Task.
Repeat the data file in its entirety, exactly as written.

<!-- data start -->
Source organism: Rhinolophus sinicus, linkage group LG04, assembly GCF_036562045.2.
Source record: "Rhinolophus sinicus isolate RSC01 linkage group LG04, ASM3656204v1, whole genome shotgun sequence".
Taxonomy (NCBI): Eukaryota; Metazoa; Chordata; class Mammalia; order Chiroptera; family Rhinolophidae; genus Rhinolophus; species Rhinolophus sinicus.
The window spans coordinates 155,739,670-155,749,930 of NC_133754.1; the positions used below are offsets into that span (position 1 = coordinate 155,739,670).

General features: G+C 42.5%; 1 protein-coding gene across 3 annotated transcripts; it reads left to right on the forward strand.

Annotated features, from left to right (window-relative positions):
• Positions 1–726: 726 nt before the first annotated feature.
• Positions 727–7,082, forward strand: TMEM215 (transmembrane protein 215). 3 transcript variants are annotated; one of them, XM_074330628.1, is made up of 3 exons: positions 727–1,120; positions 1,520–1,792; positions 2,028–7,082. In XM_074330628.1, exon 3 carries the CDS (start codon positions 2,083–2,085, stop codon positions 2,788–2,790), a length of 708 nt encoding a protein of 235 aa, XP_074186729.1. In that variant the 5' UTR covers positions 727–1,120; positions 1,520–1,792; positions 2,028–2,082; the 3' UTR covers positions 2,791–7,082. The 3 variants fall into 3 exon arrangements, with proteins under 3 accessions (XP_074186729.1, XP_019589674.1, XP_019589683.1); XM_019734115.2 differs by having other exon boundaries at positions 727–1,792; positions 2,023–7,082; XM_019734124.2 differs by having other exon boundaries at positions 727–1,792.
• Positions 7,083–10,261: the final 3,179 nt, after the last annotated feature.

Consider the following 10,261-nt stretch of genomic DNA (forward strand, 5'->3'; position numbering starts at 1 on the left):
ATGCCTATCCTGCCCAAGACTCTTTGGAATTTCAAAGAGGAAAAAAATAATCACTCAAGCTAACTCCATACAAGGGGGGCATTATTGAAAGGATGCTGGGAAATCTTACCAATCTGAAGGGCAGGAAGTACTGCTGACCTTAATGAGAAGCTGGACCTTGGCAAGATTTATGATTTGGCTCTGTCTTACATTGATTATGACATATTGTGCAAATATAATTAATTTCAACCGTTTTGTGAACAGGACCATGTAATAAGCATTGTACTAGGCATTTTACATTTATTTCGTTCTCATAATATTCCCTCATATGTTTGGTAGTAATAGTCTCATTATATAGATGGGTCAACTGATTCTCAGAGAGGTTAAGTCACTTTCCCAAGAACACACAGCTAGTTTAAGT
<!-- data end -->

Source organism: Rhinolophus sinicus, linkage group LG04, assembly GCF_036562045.2.
Source record: "Rhinolophus sinicus isolate RSC01 linkage group LG04, ASM3656204v1, whole genome shotgun sequence".
Taxonomy (NCBI): Eukaryota; Metazoa; Chordata; class Mammalia; order Chiroptera; family Rhinolophidae; genus Rhinolophus; species Rhinolophus sinicus.
The window spans coordinates 155,739,670-155,749,930 of NC_133754.1; the positions used below are offsets into that span (position 1 = coordinate 155,739,670).

General features: G+C 42.5%; 1 protein-coding gene across 3 annotated transcripts; it reads left to right on the forward strand.

Annotated features, from left to right (window-relative positions):
• Positions 1–726: 726 nt before the first annotated feature.
• Positions 727–7,082, forward strand: TMEM215 (transmembrane protein 215). 3 transcript variants are annotated; one of them, XM_074330628.1, is made up of 3 exons: positions 727–1,120; positions 1,520–1,792; positions 2,028–7,082. In XM_074330628.1, exon 3 carries the CDS (start codon positions 2,083–2,085, stop codon positions 2,788–2,790), a length of 708 nt encoding a protein of 235 aa, XP_074186729.1. In that variant the 5' UTR covers positions 727–1,120; positions 1,520–1,792; positions 2,028–2,082; the 3' UTR covers positions 2,791–7,082. The 3 variants fall into 3 exon arrangements, with proteins under 3 accessions (XP_074186729.1, XP_019589674.1, XP_019589683.1); XM_019734115.2 differs by having other exon boundaries at positions 727–1,792; positions 2,023–7,082; XM_019734124.2 differs by having other exon boundaries at positions 727–1,792.
• Positions 7,083–10,261: the final 3,179 nt, after the last annotated feature.

Consider the following 10,261-nt stretch of genomic DNA (forward strand, 5'->3'; position numbering starts at 1 on the left):
ATGCCTATCCTGCCCAAGACTCTTTGGAATTTCAAAGAGGAAAAAAATAATCACTCAAGCTAACTCCATACAAGGGGGGCATTATTGAAAGGATGCTGGGAAATCTTACCAATCTGAAGGGCAGGAAGTACTGCTGACCTTAATGAGAAGCTGGACCTTGGCAAGATTTATGATTTGGCTCTGTCTTACATTGATTATGACATATTGTGCAAATATAATTAATTTCAACCGTTTTGTGAACAGGACCATGTAATAAGCATTGTACTAGGCATTTTACATTTATTTCGTTCTCATAATATTCCCTCATATGTTTGGTAGTAATAGTCTCATTATATAGATGGGTCAACTGATTCTCAGAGAGGTTAAGTCACTTTCCCAAGAACACACAGCTAGTTTAAGT